“The world supply of morels has never met world demand,” says Michelle. “They are the most desired wild mushroom in the world, next to French truffles. I think it’s also just because they are rare, they look different, they taste different, and their texture is quite unique. People really respond to them.”
The company markets edible and select gourmet wild mushroom and mushroom-based products harvested from the forest throughout Western Canada and the Northwest Territories, and has been doing so for the past 13 years, with product in retail stores for the past six years.
Eric’s background is growing up in the Chilcotin region of rural British Columbia and also working in forestry where he discovered the wealth of wild products growing in the forest, and their harvesting and marketing potential by spending the time to learn where they are most likely to grow and planning harvesting trips accordingly. His interest in wild mushrooms took hold working with his father to harvest the highly valued pine mushroom, or matsutake, when it was selling for $100 per pound. Michelle also has a background growing up in a Prairie farm environment, where harvesting edible forest species like mushrooms and berries is a common practice. They began working at the business casually in 2007 and it has now grown into their primary income.
“We started selling to high end restaurants. Then we got into food and craft shows as a way to get people to start eating these foods in their own kitchens,” says Michelle. “There is a demand for it and people are interested. 2012 was our first year working at it full time.”
The company’s product line has expanded to include other wild mushrooms such as dried, smoked, and aged chanterelles, dried porcini, and a forest blend consisting of several edible mushroom varieties. They also sell mushroom-based products such as mushroom gravy, porcini risotto, wild mushroom soup, morel coconut rice, and chanterelle arroz.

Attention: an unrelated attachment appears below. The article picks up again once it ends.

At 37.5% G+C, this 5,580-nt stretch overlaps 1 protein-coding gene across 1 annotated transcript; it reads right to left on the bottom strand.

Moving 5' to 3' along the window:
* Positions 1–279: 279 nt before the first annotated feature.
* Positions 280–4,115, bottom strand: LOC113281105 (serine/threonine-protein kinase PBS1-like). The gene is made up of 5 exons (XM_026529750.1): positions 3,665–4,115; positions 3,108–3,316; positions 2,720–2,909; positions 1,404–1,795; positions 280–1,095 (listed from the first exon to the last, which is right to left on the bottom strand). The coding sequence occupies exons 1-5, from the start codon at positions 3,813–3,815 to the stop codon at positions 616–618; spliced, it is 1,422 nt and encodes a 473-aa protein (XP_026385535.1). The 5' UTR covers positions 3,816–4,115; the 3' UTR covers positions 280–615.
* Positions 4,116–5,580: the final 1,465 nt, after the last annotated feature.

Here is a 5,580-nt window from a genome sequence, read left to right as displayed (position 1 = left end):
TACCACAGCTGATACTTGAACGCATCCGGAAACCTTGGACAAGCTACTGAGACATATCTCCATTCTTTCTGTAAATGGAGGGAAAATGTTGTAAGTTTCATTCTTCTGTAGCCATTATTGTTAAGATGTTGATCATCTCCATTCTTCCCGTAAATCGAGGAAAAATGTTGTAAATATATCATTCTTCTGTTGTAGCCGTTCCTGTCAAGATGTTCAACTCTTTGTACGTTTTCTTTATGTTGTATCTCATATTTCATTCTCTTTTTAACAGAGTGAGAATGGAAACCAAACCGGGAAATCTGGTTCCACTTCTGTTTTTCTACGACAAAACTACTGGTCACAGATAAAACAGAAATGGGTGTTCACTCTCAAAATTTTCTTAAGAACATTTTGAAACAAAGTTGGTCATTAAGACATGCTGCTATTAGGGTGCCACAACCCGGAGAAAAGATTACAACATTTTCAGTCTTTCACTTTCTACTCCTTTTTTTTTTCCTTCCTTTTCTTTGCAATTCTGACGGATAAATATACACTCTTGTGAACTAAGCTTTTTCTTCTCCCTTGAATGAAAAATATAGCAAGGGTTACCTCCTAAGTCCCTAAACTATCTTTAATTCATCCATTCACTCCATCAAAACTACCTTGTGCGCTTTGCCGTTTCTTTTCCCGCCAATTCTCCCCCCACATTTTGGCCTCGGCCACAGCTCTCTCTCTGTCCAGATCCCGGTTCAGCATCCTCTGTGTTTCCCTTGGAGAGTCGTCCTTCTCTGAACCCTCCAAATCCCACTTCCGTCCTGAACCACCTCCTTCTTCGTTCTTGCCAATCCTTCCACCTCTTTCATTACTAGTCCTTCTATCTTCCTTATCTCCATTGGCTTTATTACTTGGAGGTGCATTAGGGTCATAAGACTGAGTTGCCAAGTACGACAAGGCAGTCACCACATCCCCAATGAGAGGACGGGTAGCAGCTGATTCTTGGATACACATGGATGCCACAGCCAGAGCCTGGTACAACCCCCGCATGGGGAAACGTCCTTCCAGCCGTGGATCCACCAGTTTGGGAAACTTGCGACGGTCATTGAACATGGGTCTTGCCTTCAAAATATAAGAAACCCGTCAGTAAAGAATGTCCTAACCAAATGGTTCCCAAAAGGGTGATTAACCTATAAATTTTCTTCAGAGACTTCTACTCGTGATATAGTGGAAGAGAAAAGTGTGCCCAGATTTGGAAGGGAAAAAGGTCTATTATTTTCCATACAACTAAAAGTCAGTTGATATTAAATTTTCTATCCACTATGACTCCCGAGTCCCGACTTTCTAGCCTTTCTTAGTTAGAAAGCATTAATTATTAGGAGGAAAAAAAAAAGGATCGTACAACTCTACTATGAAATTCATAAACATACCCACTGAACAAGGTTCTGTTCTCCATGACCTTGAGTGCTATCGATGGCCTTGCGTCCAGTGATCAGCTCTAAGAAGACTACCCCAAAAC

Untamed Feast uses wood heat exclusively to dry its mushrooms, which they believe helps to differentiate their product from other freeze-dried or flash-dried mushrooms.
They sell their products both directly, through such venues as farmer’s markets, and online over the Internet. Michelle says their strategy is to try to build local markets for their products with the home cooks as well as with gourmet cooks. All of their products come with recipes and their website has cooking demonstrations and mushroom-hunting videos.
Agroforester with Alberta Agriculture and Rural Development Toso Bozic says this is exactly the type of business that both the provincial and federal governments are trying to encourage through the Growing Forward 2 program. It provides financial support on a cost-shared basis for individuals to help them investigate and launch potential business ventures related to value-added and specialty products from the forest and to help develop marketing strategies for these products.
“The opportunities could be as close as the mushrooms under your feet,” says Bozic. ❦